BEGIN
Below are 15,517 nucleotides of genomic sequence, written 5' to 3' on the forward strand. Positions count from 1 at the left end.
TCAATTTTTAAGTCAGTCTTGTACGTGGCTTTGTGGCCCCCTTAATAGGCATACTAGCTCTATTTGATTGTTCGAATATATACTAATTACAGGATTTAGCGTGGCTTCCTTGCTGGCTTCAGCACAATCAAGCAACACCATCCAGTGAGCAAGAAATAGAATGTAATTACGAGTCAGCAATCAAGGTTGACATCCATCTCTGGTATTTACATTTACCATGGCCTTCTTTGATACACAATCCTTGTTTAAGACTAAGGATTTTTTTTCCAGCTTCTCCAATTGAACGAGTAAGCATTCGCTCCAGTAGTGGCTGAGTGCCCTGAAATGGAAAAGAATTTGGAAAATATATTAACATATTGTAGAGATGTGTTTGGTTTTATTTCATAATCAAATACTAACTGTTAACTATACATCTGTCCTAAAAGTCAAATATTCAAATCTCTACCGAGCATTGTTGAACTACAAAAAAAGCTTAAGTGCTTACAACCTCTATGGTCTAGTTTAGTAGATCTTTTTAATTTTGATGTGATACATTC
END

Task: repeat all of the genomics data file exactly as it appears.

Below are 15,517 nucleotides of genomic sequence, written 5' to 3' on the forward strand. Positions count from 1 at the left end.
TCAATTTTTAAGTCAGTCTTGTACGTGGCTTTGTGGCCCCCTTAATAGGCATACTAGCTCTATTTGATTGTTCGAATATATACTAATTACAGGATTTAGCGTGGCTTCCTTGCTGGCTTCAGCACAATCAAGCAACACCATCCAGTGAGCAAGAAATAGAATGTAATTACGAGTCAGCAATCAAGGTTGACATCCATCTCTGGTATTTACATTTACCATGGCCTTCTTTGATACACAATCCTTGTTTAAGACTAAGGATTTTTTTTCCAGCTTCTCCAATTGAACGAGTAAGCATTCGCTCCAGTAGTGGCTGAGTGCCCTGAAATGGAAAAGAATTTGGAAAATATATTAACATATTGTAGAGATGTGTTTGGTTTTATTTCATAATCAAATACTAACTGTTAACTATACATCTGTCCTAAAAGTCAAATATTCAAATCTCTACCGAGCATTGTTGAACTACAAAAAAAGCTTAAGTGCTTACAACCTCTATGGTCTAGTTTAGTAGATCTTTTTAATTTTGATGTGATACATTC